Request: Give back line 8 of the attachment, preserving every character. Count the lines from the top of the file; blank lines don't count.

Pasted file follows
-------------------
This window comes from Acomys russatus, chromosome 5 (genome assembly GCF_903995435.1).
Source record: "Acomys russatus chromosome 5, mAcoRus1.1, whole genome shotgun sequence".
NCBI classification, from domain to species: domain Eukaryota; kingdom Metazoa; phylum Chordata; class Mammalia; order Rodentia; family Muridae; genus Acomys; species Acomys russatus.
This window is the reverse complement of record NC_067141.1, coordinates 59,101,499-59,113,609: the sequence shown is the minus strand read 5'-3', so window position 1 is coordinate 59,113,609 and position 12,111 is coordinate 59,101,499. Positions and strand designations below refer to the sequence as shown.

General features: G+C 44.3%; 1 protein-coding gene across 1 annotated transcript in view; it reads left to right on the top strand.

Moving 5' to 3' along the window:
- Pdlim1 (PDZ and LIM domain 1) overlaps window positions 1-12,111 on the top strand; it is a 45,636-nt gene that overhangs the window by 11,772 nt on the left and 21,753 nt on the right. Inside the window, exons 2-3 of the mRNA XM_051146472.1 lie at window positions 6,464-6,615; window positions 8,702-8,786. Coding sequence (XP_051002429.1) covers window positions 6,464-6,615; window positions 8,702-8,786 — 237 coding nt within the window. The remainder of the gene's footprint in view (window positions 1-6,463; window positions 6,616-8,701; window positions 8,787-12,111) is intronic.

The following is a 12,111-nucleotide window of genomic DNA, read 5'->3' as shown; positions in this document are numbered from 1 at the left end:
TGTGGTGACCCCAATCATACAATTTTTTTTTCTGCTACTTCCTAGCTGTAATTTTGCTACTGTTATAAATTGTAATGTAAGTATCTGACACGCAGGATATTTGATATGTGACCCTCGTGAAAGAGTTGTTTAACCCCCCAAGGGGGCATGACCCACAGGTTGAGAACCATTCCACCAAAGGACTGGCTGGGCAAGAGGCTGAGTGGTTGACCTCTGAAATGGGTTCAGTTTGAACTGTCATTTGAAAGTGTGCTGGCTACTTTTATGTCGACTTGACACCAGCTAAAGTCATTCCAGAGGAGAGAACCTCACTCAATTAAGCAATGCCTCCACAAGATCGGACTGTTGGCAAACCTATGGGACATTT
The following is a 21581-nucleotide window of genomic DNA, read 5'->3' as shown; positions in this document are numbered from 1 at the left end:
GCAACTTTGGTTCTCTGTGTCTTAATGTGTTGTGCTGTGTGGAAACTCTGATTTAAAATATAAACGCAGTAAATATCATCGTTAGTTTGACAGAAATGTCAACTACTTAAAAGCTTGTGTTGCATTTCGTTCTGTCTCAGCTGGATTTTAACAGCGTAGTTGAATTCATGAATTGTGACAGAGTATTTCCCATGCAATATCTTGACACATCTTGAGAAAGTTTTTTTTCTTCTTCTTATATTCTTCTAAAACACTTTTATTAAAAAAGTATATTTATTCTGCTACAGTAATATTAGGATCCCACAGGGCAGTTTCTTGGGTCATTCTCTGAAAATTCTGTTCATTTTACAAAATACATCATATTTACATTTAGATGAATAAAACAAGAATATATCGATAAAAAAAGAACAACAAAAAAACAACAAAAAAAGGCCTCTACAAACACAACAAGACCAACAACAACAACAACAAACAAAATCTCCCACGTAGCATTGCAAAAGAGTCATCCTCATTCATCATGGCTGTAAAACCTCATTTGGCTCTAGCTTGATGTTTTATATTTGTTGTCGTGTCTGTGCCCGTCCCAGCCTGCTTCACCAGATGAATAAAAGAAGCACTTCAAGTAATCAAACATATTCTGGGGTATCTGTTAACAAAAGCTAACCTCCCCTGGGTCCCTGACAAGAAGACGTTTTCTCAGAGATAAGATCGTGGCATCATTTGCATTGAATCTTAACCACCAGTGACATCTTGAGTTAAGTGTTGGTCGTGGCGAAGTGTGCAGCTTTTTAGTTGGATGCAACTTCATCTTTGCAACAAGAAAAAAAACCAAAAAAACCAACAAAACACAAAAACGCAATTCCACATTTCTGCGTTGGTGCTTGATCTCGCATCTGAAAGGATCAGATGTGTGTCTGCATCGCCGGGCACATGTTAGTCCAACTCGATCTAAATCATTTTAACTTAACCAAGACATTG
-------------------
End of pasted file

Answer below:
The following is a 12,111-nucleotide window of genomic DNA, read 5'->3' as shown; positions in this document are numbered from 1 at the left end: